Poor restart cost Russell first career points

Jamie Woodhouse
George Russell

George Russell was frustrated not to convert his FP3 promise into another Q2-reaching achievement for Williams at the Eifel Grand Prix.

George Russell was gutted to miss out on his first points in Formula 1 after a poor getaway at the second restart of the Tuscan GP.

While the Briton has been the standout performer so far in his one-and-a-half years with Williams, and is also yet to be outqualified by a team-mate, Russell is still searching for those elusive first points of his Formula 1 career.

But the Tuscan Grand Prix presented the perfect opportunity as the red flags came out twice with only 12 drivers finishing the race.

And if it wasn’t for a poor final restart, Russell is certain he would have finished in the points for the first time.

“Guys, I don’t know what to say. Without that red flag, we’d have been in the points,” he said over team radio after finishing P11.

Explaining after the race what went wrong, Russell said, as quoted by Racefans.net: “I just lost all my positions off the line with that second restart with a poor launch.

“I don’t really know what happened – everything seemed to be on target with the procedures. The other starts were okay, nothing special, but that last one with soft tyres I just went into wheelspin and got hit by Kimi and then you can’t do anything from there. I drove my heart out.

“We made a mega start at the first start. Our pace was good. I was fully maintaining the position. We had ninth in the bag and just had to bring it home.”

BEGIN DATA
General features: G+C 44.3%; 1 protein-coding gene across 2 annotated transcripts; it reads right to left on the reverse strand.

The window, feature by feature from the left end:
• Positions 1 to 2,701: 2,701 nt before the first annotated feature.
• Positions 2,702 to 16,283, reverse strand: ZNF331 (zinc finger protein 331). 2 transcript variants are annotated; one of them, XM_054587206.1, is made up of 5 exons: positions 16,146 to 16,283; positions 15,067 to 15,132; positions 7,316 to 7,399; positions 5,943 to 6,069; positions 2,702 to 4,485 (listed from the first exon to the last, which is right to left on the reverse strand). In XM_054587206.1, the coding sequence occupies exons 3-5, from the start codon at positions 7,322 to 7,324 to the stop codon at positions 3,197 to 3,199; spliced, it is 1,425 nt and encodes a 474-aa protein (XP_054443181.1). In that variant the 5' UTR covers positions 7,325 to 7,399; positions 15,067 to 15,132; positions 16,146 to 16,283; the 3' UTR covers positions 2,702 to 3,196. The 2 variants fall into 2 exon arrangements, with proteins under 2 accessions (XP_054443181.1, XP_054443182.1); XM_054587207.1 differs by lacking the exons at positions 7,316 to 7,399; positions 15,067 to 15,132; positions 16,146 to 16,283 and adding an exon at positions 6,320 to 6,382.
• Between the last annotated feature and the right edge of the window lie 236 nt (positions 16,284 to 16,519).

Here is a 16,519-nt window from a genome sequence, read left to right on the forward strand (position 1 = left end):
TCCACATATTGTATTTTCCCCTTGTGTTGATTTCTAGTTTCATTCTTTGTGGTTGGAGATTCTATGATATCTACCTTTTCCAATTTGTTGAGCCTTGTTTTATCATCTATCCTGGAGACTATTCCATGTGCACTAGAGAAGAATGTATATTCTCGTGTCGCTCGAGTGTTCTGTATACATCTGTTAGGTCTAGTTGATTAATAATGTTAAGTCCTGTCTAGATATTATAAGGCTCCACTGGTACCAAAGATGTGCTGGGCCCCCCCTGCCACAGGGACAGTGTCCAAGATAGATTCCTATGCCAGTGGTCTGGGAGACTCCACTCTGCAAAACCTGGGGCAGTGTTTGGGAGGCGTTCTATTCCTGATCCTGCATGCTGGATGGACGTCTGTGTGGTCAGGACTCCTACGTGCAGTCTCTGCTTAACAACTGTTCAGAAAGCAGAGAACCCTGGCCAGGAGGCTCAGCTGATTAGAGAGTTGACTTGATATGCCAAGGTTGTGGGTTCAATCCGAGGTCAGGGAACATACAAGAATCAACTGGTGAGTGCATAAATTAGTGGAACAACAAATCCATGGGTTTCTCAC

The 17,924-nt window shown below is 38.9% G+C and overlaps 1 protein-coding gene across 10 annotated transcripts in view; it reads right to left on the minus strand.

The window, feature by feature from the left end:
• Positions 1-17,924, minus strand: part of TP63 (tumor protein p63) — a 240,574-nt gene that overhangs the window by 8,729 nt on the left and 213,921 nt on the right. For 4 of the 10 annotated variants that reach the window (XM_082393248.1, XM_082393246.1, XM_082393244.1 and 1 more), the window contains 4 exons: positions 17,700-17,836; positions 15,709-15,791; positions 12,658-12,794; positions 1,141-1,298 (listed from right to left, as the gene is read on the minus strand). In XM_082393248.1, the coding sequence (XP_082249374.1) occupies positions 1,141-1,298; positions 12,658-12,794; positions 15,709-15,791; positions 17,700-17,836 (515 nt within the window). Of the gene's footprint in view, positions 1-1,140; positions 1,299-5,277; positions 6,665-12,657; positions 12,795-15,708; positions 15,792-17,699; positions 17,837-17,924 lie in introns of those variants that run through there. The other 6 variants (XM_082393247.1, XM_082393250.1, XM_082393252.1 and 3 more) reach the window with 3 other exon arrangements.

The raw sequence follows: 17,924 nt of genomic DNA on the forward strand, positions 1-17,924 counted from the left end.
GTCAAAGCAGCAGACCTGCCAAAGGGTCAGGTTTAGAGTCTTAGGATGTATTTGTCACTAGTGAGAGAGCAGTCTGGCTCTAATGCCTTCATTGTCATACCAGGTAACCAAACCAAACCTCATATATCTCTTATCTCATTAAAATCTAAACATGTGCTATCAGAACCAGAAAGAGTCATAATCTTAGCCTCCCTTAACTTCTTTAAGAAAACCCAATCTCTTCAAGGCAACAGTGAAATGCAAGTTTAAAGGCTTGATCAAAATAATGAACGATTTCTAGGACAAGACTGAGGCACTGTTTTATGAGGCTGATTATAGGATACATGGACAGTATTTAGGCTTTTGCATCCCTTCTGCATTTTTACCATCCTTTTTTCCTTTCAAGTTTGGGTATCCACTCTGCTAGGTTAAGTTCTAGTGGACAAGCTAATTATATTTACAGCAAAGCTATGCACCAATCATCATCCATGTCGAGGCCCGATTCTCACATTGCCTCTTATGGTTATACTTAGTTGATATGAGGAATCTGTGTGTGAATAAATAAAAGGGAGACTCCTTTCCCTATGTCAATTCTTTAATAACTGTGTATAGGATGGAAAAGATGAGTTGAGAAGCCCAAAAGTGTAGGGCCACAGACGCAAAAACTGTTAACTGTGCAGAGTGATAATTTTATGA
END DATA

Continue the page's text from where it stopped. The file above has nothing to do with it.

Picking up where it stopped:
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Russell managed to avoid the nasty collision at the first Safety Car restart which involved his team-mate Nicholas Latifi.

Fortunately a bruised hand for Carlos Sainz was the only injury suffered, and Russell said the crash was “inevitable” due to the concertina effect of cars speeding up and slowing down before the restart.

“It was kind of inevitable when it felt like they were accelerating, decelerating and there’s just a concertina effect,” he explained.

“This has happened a number of times before in junior formulae and it will always continue to happen when you have 20-odd cars in the race accelerating and decelerating every quickly. It’s not ideal. It obviously caused a lot of damage to a lot of people. The race just went wrong for us at the wrong time.”

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